Over the years I had dealt with EMS many times, as a concerned friend who called for someone else, as a manager who had an employee collapse at work, as a nurse calling EMS to a patient’s home, and a couple times as a victim of car accidents myself. I knew exactly what to expect as they came in, several big guys in blue t-shirts with red suspenders carrying big cases full of equipment. They helped me straighten out on the bed and the lead paramedic asked me what was happening. Another one was getting history and medications from my husband. I described the pain and the radiation to the armpits and the tingling in my hands between deep breaths.
At this point, I will describe something that has happened to too many women (and some men). The paramedic asked me, “Do you know why your hands are tingling?” I felt a sinking feeling. I recognized this man’s voice and knew what he was going to say next. I couldn’t see, as I had my eyes closed and didn’t have the energy to open them, but I knew this paramedic. He had responded to my home two years before when my husband had an allergic reaction and used his Epi-pen. He said almost exactly the same thing to my husband that time. The paramedic continued on to describe the tingling one feels from hyperventilation and to tell me that my anxiety was making me hyperventilate and tingle.
Brief time out to explain the physiology here: When a person hyperventilates (breathes too fast) whether from anxiety or some other cause, they “blow off” too much carbon dioxide causing a respiratory alkylosis. With the rise in serum pH, symptoms such as tingling of the hands and face, dizziness, and even chest pain occur. I knew the tingling I was experiencing was different. I had had an episode of severe anxiety causing hyperventilation one time many years before and I knew how that kind of tingling felt. I was not able to explain this to the paramedic due to my extreme pain. It was all I could do to take a breath and tell him to put on the ekg leads. Then we had to have the “Oh, are you a health care worker?” conversation.
By this time I was becoming nauseated and beginning to retch. I was sweating. I have had a surgical procedure to my stomach that makes me incapable of vomiting, but my nausea became so severe I was retching uncontrollably and actually produced a small amount of bile. This worried me because I had not come anywhere near vomiting in over 4 years. Even when I had food poisoning I did not throw up. This meant I was seriously ill and this guy is telling me my symptoms are due to hyperventilation.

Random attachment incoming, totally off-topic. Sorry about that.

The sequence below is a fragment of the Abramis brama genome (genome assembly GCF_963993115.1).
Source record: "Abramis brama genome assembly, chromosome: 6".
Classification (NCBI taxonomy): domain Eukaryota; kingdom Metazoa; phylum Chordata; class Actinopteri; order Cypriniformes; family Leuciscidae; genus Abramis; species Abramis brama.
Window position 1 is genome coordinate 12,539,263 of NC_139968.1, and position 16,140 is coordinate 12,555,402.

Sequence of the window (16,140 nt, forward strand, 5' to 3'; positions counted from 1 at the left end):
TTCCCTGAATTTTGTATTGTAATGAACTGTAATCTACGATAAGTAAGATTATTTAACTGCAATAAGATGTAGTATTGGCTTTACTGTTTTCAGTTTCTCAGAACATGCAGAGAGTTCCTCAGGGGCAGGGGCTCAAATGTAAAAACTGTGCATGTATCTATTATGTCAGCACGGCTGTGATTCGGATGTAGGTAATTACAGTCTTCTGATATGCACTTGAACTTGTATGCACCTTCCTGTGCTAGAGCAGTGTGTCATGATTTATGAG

They tried to get 12-lead EKG’s between retching episodes. They gave me oxygen. They lifted me onto a stretcher and carried me out to the ambulance. I was trying desperately to control my breathing so this man would not keep talking about the hyperventilation and anxiety. In the back of the ambulance the paramedic made 2 more attempts to get a clear 12-lead. Then he gave me sublingual nitroglycerin. This made no difference in my pain. My blood pressure was too low to try any more nitro. The paramedic started an IV and gave me medication for nausea. I was afraid. I was afraid we’d mess around in the street in front of my house and then I would have a fatal arrhythmia on the way to the hospital. My other big fear was that we’d get to the hospital and the ER doctor would think I was just anxious, too. I have dealt with an anxiety disorder for most of my life and I knew this problem was much more than anxiety.
On the way to the hospital I was given IV fluid to help my blood pressure and fentanyl for my pain. The fentanyl finally took the edge off. By the time we reached the hospital I was able to open my eyes and converse with the doctor and nurses. I was wheeled into a crash room and another EKG done. By now my nausea was relieved so I could lie still. I remember looking up at the doctor as he read the EKG and told the staff to call the STEMI alert. STEMI is ST elevation myocardial infarction. I looked up at the monitor above my head and could see the pronounced ST elevation in the V lead. The crash cart was wheeled in. My clothes were removed and replaced with a hospital gown. Defibrilator pads were stuck on my chest. Within minutes the cardiologist arrived and told me he was taking me to the cath lab. They started moving me out and my husband arrived in time to give me a kiss. The paramedic came by and was told I was on my way to the cath lab. I think he looked surprised. My husband says his jaw dropped when they told him.
Next post I’ll tell about the rest of that night. I invite you to share your experience if you have had a cardiac event.